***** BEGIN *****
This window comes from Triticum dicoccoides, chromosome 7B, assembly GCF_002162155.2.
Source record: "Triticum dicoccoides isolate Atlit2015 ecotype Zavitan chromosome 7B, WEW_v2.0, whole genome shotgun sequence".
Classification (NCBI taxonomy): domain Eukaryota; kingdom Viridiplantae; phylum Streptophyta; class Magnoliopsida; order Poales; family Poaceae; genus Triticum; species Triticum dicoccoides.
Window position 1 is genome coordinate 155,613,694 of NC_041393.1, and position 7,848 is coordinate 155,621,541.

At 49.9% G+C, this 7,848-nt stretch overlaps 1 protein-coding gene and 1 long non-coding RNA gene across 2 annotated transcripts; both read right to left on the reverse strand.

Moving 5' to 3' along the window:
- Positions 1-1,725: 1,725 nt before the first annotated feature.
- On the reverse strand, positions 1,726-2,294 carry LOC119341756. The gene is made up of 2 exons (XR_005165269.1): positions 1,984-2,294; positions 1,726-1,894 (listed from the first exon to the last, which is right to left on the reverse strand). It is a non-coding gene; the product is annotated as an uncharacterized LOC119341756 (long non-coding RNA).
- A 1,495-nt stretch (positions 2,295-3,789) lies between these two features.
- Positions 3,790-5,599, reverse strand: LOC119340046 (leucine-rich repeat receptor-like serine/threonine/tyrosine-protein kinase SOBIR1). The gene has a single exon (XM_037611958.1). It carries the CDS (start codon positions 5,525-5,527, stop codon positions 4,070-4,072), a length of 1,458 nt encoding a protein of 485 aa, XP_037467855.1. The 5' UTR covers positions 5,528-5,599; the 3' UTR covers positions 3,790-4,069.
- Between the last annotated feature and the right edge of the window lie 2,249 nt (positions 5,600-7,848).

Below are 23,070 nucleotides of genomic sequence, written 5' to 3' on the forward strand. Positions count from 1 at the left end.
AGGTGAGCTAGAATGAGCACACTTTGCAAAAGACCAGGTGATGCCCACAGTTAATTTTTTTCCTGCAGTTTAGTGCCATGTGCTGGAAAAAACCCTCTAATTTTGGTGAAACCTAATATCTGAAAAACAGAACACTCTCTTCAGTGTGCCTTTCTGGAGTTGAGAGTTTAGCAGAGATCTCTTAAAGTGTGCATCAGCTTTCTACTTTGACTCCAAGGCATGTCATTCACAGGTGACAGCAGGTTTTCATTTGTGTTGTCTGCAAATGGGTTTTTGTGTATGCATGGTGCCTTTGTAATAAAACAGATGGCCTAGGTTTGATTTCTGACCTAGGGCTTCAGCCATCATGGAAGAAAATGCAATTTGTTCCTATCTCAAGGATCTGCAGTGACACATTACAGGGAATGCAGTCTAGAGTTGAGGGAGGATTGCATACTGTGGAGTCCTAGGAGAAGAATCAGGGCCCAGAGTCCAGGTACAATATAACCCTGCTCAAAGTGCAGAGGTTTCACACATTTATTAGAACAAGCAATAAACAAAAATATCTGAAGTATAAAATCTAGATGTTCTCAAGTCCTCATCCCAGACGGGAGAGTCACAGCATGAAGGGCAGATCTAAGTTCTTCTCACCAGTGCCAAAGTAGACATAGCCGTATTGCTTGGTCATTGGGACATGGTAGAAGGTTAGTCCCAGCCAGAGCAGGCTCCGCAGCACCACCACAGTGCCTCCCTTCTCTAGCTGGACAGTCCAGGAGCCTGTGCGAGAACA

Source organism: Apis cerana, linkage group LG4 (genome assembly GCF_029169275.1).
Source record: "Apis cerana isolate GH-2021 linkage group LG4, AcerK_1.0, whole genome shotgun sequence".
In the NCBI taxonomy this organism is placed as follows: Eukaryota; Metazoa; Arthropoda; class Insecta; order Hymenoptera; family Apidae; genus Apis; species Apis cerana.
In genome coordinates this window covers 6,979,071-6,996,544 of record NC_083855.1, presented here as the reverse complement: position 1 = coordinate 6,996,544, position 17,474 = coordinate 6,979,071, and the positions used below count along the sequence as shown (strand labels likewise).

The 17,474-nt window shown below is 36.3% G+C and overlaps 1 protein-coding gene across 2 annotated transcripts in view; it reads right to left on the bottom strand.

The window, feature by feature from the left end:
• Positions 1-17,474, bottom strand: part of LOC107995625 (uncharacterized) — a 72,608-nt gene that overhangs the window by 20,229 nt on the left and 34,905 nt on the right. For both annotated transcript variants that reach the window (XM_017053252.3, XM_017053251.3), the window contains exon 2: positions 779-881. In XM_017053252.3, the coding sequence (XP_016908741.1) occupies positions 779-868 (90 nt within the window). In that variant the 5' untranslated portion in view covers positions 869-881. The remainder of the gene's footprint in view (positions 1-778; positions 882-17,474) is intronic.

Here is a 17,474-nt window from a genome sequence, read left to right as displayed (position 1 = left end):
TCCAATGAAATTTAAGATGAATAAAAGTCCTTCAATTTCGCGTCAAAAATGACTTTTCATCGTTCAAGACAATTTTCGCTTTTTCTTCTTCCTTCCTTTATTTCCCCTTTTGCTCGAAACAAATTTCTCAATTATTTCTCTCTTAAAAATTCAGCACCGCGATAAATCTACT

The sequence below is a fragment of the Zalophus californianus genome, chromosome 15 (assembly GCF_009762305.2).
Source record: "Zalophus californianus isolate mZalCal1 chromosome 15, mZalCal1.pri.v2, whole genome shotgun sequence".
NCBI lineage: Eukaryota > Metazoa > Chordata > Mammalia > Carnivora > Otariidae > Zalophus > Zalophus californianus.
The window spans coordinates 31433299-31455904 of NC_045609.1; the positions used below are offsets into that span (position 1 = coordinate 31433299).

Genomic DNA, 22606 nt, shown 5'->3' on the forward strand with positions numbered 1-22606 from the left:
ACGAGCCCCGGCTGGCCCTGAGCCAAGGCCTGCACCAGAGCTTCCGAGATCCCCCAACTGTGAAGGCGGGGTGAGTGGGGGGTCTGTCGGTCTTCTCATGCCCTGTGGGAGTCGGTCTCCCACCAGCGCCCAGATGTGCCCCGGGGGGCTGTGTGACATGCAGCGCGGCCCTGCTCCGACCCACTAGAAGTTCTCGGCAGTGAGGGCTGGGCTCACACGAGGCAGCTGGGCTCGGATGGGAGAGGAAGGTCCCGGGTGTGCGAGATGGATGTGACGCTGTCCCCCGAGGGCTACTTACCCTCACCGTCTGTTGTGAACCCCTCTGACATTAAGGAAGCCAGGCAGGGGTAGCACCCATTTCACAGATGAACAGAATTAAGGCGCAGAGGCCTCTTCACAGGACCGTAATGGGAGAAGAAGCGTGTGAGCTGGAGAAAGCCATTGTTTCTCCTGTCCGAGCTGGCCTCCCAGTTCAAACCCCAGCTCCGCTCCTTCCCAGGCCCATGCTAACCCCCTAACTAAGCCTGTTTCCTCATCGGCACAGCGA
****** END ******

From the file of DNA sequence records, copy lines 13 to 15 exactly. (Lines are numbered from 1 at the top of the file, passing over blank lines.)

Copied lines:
AGGTGAGCTAGAATGAGCACACTTTGCAAAAGACCAGGTGATGCCCACAGTTAATTTTTTTCCTGCAGTTTAGTGCCATGTGCTGGAAAAAACCCTCTAATTTTGGTGAAACCTAATATCTGAAAAACAGAACACTCTCTTCAGTGTGCCTTTCTGGAGTTGAGAGTTTAGCAGAGATCTCTTAAAGTGTGCATCAGCTTTCTACTTTGACTCCAAGGCATGTCATTCACAGGTGACAGCAGGTTTTCATTTGTGTTGTCTGCAAATGGGTTTTTGTGTATGCATGGTGCCTTTGTAATAAAACAGATGGCCTAGGTTTGATTTCTGACCTAGGGCTTCAGCCATCATGGAAGAAAATGCAATTTGTTCCTATCTCAAGGATCTGCAGTGACACATTACAGGGAATGCAGTCTAGAGTTGAGGGAGGATTGCATACTGTGGAGTCCTAGGAGAAGAATCAGGGCCCAGAGTCCAGGTACAATATAACCCTGCTCAAAGTGCAGAGGTTTCACACATTTATTAGAACAAGCAATAAACAAAAATATCTGAAGTATAAAATCTAGATGTTCTCAAGTCCTCATCCCAGACGGGAGAGTCACAGCATGAAGGGCAGATCTAAGTTCTTCTCACCAGTGCCAAAGTAGACATAGCCGTATTGCTTGGTCATTGGGACATGGTAGAAGGTTAGTCCCAGCCAGAGCAGGCTCCGCAGCACCACCACAGTGCCTCCCTTCTCTAGCTGGACAGTCCAGGAGCCTGTGCGAGAACA

Source organism: Apis cerana, linkage group LG4 (genome assembly GCF_029169275.1).
Source record: "Apis cerana isolate GH-2021 linkage group LG4, AcerK_1.0, whole genome shotgun sequence".